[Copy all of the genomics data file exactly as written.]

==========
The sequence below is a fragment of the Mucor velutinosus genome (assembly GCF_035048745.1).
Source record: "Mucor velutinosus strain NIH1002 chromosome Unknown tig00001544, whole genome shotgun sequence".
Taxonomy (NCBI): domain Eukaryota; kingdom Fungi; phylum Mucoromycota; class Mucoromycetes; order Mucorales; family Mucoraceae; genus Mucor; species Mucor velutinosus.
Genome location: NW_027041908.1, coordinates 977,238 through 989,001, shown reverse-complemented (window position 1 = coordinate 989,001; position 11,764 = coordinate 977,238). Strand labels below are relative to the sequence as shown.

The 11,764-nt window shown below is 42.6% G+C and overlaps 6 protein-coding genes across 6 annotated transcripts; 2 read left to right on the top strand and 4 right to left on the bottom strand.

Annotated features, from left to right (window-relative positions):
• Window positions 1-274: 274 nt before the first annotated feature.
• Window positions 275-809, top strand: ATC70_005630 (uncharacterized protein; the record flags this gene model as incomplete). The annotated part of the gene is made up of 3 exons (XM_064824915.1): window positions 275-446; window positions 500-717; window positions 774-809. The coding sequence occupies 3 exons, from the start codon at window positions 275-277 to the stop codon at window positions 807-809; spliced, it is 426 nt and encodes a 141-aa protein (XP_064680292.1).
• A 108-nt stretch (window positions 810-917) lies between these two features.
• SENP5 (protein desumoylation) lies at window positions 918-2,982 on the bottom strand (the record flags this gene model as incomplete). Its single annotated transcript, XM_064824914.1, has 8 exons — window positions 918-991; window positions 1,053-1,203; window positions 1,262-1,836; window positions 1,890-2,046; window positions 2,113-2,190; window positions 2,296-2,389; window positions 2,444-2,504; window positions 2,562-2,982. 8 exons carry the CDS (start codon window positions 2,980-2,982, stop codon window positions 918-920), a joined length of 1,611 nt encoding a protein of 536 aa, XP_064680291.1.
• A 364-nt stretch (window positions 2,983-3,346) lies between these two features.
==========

The sequence below is a fragment of the Mucor velutinosus genome (assembly GCF_035048745.1).
Source record: "Mucor velutinosus strain NIH1002 chromosome Unknown tig00001544, whole genome shotgun sequence".
Taxonomy (NCBI): domain Eukaryota; kingdom Fungi; phylum Mucoromycota; class Mucoromycetes; order Mucorales; family Mucoraceae; genus Mucor; species Mucor velutinosus.
Genome location: NW_027041908.1, coordinates 977,238 through 989,001, shown reverse-complemented (window position 1 = coordinate 989,001; position 11,764 = coordinate 977,238). Strand labels below are relative to the sequence as shown.

The 11,764-nt window shown below is 42.6% G+C and overlaps 6 protein-coding genes across 6 annotated transcripts; 2 read left to right on the top strand and 4 right to left on the bottom strand.

Annotated features, from left to right (window-relative positions):
• Window positions 1-274: 274 nt before the first annotated feature.
• Window positions 275-809, top strand: ATC70_005630 (uncharacterized protein; the record flags this gene model as incomplete). The annotated part of the gene is made up of 3 exons (XM_064824915.1): window positions 275-446; window positions 500-717; window positions 774-809. The coding sequence occupies 3 exons, from the start codon at window positions 275-277 to the stop codon at window positions 807-809; spliced, it is 426 nt and encodes a 141-aa protein (XP_064680292.1).
• A 108-nt stretch (window positions 810-917) lies between these two features.
• SENP5 (protein desumoylation) lies at window positions 918-2,982 on the bottom strand (the record flags this gene model as incomplete). Its single annotated transcript, XM_064824914.1, has 8 exons — window positions 918-991; window positions 1,053-1,203; window positions 1,262-1,836; window positions 1,890-2,046; window positions 2,113-2,190; window positions 2,296-2,389; window positions 2,444-2,504; window positions 2,562-2,982. 8 exons carry the CDS (start codon window positions 2,980-2,982, stop codon window positions 918-920), a joined length of 1,611 nt encoding a protein of 536 aa, XP_064680291.1.
• A 364-nt stretch (window positions 2,983-3,346) lies between these two features.